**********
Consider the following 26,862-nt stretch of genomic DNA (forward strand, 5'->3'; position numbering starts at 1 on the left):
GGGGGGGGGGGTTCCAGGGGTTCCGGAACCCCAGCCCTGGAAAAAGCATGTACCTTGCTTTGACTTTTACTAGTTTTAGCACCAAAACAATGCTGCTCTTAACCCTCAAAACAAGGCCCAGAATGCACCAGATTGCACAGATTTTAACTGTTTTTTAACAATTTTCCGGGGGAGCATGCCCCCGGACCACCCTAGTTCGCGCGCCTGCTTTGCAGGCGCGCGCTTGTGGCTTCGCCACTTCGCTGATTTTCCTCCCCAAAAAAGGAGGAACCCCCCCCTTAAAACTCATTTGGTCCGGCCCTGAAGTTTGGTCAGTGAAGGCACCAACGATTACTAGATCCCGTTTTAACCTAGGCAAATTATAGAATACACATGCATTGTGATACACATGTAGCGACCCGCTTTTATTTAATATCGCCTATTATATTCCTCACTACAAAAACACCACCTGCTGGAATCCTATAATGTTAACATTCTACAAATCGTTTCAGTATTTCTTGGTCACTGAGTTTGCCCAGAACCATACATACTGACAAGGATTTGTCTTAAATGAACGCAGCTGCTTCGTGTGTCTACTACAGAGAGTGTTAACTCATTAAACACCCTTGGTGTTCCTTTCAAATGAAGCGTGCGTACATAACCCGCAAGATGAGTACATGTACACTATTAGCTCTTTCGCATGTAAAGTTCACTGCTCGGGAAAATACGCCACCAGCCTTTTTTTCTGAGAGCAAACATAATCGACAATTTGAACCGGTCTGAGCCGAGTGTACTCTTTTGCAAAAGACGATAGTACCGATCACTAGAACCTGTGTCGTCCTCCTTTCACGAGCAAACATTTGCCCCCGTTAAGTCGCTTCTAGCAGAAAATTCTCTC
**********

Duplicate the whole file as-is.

Consider the following 26,862-nt stretch of genomic DNA (forward strand, 5'->3'; position numbering starts at 1 on the left):
GGGGGGGGGGGTTCCAGGGGTTCCGGAACCCCAGCCCTGGAAAAAGCATGTACCTTGCTTTGACTTTTACTAGTTTTAGCACCAAAACAATGCTGCTCTTAACCCTCAAAACAAGGCCCAGAATGCACCAGATTGCACAGATTTTAACTGTTTTTTAACAATTTTCCGGGGGAGCATGCCCCCGGACCACCCTAGTTCGCGCGCCTGCTTTGCAGGCGCGCGCTTGTGGCTTCGCCACTTCGCTGATTTTCCTCCCCAAAAAAGGAGGAACCCCCCCCTTAAAACTCATTTGGTCCGGCCCTGAAGTTTGGTCAGTGAAGGCACCAACGATTACTAGATCCCGTTTTAACCTAGGCAAATTATAGAATACACATGCATTGTGATACACATGTAGCGACCCGCTTTTATTTAATATCGCCTATTATATTCCTCACTACAAAAACACCACCTGCTGGAATCCTATAATGTTAACATTCTACAAATCGTTTCAGTATTTCTTGGTCACTGAGTTTGCCCAGAACCATACATACTGACAAGGATTTGTCTTAAATGAACGCAGCTGCTTCGTGTGTCTACTACAGAGAGTGTTAACTCATTAAACACCCTTGGTGTTCCTTTCAAATGAAGCGTGCGTACATAACCCGCAAGATGAGTACATGTACACTATTAGCTCTTTCGCATGTAAAGTTCACTGCTCGGGAAAATACGCCACCAGCCTTTTTTTCTGAGAGCAAACATAATCGACAATTTGAACCGGTCTGAGCCGAGTGTACTCTTTTGCAAAAGACGATAGTACCGATCACTAGAACCTGTGTCGTCCTCCTTTCACGAGCAAACATTTGCCCCCGTTAAGTCGCTTCTAGCAGAAAATTCTCTC